Many of us will be currently travelling the country, teenager in tow, hoping to find the perfect fit for the next few years of their lives at University. But have you ever thought about looking somewhere not quite so close to home? More and more students are finding amazing opportunities further afield these days in the US. Carina Cunha from Crimson Education gives us the low-down on the global education opportunities that could be awaiting your child…
In our competitive world, students and their parents increasingly view a world class education as a good return on investment. Securing a place at a top university can lead to better job opportunities, higher salaries and professional and personal fulfilment. And today’s future graduates are increasingly looking beyond the UK’s shores to explore what the USA might have to offer. So, what is it that makes the US such an attractive option?
A world of opportunity
Students in the UK are permitted to apply to a maximum of five universities, and they can only apply to either Oxford or Cambridge, not both. The US system is less limiting in that students can apply to 10, 20 or more US universities. So, applicants can split their choices into three categories – aspirational universities, where there’s a high level of competition to get in, choices which they have a good chance of getting into and safety options, where admission is virtually guaranteed.
You will need to encourage your child to start planning a US application much earlier than they would in the UK though. That’s because US admissions teams evaluate students on much broader criteria than is typical in the UK. A UK application focuses heavily on academic ability whereas in the US, 40% of an application is based on academic achievement, 30% on extra-curricular activities and 30% on personal essays and an interview. Interviews there are both non-academic as well as subject-based questions.
A broad choice of study options
While both UK and US universities offer a huge range of subjects and courses, there are some important differences in the way these courses are delivered. The UK higher education system is designed to focus on the specialised study of one subject in depth from the outset. So, when students apply to Oxbridge, for instance, they usually select a single course of study, or a small number of related disciplines, from the sciences, humanities or arts.
This is advantageous for those students who have always known they want to follow a career in medicine, for example, or who have particular strengths in one area, such as music. It may not be the right approach for everyone.
US universities allow students to select a variety of subjects which they study in the early part of their degree, before specialising in their chosen subject later on. So, your child could choose to study politics, economics and social sciences in their first two years, even though they have applied to study for a degree in English literature.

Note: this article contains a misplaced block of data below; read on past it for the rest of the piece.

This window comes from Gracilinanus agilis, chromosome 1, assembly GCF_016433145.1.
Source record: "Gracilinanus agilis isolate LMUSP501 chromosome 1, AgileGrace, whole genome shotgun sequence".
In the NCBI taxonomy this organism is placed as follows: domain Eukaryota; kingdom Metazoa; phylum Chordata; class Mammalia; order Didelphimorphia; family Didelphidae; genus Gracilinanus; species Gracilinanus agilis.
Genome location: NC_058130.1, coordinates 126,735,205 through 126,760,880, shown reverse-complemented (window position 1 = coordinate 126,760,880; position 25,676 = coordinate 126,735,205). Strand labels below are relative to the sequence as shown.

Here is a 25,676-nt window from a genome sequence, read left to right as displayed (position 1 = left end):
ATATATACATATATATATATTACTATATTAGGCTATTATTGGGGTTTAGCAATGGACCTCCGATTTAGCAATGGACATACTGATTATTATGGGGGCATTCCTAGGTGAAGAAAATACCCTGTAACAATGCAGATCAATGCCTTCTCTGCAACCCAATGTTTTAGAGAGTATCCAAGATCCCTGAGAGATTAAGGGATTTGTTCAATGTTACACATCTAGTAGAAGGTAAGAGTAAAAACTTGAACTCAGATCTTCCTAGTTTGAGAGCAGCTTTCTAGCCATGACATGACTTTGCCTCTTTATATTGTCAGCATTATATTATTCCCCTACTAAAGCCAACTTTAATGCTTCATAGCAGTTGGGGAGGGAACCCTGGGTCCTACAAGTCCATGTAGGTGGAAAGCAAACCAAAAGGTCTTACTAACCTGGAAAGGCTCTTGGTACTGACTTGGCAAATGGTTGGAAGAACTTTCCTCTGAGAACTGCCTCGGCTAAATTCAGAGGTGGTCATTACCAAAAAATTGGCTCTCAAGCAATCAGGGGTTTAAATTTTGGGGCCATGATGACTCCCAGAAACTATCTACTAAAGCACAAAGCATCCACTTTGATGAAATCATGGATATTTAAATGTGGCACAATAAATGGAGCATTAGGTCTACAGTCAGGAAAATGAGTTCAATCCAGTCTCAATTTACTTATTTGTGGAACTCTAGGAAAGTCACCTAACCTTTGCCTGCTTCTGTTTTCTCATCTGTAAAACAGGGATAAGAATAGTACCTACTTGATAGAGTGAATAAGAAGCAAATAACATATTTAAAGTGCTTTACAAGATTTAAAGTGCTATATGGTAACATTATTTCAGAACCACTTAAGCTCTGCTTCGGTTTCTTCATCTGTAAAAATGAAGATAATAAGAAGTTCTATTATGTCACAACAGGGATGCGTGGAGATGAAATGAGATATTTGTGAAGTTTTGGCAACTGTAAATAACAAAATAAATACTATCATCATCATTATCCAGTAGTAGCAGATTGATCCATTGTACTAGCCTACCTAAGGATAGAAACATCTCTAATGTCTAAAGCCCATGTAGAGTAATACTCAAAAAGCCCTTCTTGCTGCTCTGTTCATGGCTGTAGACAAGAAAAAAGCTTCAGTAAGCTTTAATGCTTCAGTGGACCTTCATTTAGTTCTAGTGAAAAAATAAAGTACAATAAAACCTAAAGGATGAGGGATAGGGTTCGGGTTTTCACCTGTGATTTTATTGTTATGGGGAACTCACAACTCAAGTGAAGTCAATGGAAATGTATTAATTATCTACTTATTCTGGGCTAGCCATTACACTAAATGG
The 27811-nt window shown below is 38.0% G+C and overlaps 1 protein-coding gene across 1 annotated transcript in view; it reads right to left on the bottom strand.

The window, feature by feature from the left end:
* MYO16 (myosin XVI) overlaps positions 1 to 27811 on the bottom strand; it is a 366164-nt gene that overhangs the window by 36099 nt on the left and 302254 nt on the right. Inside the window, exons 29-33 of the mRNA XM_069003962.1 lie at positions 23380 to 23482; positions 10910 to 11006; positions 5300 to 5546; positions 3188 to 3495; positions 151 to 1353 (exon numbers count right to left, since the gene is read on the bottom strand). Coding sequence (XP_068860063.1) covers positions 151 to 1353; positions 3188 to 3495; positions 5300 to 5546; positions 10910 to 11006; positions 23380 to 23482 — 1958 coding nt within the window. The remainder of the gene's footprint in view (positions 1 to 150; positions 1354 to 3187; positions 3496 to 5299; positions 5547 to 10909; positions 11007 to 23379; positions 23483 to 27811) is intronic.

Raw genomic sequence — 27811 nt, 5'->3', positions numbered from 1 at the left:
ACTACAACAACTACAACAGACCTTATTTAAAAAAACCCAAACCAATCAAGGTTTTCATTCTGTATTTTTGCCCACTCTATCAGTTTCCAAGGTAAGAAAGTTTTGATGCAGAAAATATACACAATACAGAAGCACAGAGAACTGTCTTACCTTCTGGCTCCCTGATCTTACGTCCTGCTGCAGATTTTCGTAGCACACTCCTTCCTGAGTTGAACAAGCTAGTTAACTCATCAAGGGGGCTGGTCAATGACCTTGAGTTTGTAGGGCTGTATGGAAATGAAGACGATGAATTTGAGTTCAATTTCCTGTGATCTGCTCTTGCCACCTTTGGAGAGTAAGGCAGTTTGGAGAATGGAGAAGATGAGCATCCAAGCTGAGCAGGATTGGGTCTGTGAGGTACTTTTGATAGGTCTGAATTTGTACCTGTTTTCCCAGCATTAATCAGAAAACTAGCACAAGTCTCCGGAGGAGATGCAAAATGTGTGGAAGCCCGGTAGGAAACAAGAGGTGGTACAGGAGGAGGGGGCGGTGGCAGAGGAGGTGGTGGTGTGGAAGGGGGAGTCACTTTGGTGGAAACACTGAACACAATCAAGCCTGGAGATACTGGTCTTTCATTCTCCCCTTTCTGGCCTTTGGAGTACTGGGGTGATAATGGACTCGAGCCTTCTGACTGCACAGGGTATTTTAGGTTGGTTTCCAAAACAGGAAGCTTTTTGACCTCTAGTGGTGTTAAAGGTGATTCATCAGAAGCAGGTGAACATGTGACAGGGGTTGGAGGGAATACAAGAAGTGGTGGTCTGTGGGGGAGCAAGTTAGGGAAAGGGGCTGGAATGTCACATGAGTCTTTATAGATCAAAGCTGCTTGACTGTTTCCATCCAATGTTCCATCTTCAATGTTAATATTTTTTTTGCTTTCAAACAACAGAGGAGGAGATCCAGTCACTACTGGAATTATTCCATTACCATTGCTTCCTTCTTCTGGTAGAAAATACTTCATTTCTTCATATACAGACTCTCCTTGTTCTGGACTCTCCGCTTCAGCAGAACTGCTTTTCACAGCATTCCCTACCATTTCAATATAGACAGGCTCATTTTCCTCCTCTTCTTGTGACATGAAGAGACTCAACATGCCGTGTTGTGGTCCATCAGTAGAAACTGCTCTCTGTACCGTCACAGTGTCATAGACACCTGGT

Most US universities don’t require students to choose a major area of study until the end of their second year. This approach might benefit your child if they’re unsure of what subjects they want to study and gives them time to explore their options.
Champions of sporting talent
UK universities don’t support their athletes in quite the same way as they do State side. The US college system is the only system in the world which blends academic excellence with athletic brilliance so skilfully. Support for athletes includes access to some of the best facilities in the world, Olympic standard coaching, on-site physiotherapy and timetabling that allows for a healthy mix of sport and academia. There is also funding available for athletes who compete in competitions and events.
However, students on athletic scholarships are expected to keep up with their academic work – an aspiring gymnast will only be allowed to stay on the team if they maintain a good grade point average.
US university fees are perceived to be expensive compared with those in the UK. It can cost upwards of USD $60,000 a year to study at a top tier university in the US with tuition fees and living expenses factored in, so it is a sizeable investment for many families. However, many full-time college students in the US receive some form of financial aid – around 75% of Harvard students are supported financially. Financial aid is available for international students in the form of loans or grants, some of which do not need to be paid back.
A global pattern for success
What the top universities in the States are looking for is all-rounder students with a wealth of qualities and heaps of potential. So by choosing a university across the pond, your child could find themselves studying alongside the elite athletes, aspiring politicians, creative geniuses and future movers and shakers of the world.
Crimson Education helps students get into Ivy League and other globally recognised higher education institutions. Read Beyond Oxbridge – A parent’s guide to US universities or contact firstname.lastname@example.org for more information.